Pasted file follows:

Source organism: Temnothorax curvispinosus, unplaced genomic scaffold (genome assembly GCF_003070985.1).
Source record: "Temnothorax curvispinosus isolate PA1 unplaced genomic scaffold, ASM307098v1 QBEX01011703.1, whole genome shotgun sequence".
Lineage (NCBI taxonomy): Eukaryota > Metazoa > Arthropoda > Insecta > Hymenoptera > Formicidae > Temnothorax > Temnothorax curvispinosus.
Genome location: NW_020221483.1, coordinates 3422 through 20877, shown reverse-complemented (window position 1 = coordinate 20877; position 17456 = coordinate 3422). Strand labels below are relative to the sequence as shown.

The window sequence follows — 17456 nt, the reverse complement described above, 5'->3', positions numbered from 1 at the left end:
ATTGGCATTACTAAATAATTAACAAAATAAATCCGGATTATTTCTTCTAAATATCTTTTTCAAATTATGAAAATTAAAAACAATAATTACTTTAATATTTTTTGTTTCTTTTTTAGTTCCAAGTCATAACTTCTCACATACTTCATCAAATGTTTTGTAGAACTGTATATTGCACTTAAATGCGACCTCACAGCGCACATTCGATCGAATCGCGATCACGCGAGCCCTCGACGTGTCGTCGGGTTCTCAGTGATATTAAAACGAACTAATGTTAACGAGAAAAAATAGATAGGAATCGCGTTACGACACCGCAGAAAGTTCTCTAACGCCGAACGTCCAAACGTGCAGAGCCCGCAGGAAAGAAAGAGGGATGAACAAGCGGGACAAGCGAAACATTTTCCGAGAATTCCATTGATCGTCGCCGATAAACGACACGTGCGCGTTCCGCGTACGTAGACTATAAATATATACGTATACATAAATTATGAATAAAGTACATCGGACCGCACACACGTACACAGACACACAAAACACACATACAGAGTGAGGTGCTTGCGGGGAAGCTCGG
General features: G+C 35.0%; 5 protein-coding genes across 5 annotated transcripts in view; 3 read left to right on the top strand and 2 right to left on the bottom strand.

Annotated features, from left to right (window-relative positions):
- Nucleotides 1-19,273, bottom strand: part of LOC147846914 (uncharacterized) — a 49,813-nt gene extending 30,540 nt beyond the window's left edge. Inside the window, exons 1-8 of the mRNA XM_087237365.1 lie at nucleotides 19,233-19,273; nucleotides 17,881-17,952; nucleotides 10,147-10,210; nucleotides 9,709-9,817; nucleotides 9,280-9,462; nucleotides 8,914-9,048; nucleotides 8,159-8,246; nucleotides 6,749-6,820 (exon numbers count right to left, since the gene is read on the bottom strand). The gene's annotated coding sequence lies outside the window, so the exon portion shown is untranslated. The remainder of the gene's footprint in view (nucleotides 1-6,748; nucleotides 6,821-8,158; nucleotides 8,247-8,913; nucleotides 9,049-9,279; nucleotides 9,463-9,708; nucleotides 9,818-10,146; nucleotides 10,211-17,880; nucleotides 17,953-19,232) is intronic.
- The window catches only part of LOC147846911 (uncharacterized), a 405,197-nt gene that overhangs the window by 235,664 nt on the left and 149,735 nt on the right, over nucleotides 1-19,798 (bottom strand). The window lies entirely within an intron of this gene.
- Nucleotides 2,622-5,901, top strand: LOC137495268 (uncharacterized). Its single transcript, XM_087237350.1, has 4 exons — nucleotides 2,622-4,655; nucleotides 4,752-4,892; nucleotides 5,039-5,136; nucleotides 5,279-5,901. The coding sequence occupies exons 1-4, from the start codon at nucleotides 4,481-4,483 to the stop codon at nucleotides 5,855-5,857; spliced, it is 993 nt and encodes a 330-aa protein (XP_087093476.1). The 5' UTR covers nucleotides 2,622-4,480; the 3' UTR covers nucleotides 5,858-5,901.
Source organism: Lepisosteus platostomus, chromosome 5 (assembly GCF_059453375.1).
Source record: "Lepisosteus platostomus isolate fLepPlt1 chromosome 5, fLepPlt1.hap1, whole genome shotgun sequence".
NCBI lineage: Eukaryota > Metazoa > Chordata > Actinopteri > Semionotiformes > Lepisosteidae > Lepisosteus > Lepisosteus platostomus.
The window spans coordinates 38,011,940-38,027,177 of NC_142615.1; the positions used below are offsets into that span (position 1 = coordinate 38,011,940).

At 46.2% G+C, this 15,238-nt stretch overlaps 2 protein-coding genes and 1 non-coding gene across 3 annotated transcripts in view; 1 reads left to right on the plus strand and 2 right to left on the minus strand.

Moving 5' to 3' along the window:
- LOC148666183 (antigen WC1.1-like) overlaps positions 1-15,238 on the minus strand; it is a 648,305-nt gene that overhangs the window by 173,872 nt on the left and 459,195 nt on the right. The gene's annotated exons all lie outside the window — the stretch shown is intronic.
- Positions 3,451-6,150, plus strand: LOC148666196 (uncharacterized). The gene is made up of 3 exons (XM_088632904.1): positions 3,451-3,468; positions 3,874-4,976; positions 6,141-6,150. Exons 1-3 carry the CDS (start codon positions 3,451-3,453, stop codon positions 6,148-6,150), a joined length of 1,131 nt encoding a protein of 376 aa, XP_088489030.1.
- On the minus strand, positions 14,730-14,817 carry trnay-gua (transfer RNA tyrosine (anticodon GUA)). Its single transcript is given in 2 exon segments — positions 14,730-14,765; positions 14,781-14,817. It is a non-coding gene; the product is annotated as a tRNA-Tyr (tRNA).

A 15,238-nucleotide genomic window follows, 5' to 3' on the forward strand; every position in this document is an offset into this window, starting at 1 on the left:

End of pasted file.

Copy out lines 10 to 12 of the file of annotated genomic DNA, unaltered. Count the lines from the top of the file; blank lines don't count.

- The window catches only part of LOC147846911 (uncharacterized), a 405,197-nt gene that overhangs the window by 235,664 nt on the left and 149,735 nt on the right, over nucleotides 1-19,798 (bottom strand). The window lies entirely within an intron of this gene.
- Nucleotides 2,622-5,901, top strand: LOC137495268 (uncharacterized). Its single transcript, XM_087237350.1, has 4 exons — nucleotides 2,622-4,655; nucleotides 4,752-4,892; nucleotides 5,039-5,136; nucleotides 5,279-5,901. The coding sequence occupies exons 1-4, from the start codon at nucleotides 4,481-4,483 to the stop codon at nucleotides 5,855-5,857; spliced, it is 993 nt and encodes a 330-aa protein (XP_087093476.1). The 5' UTR covers nucleotides 2,622-4,480; the 3' UTR covers nucleotides 5,858-5,901.
Source organism: Lepisosteus platostomus, chromosome 5 (assembly GCF_059453375.1).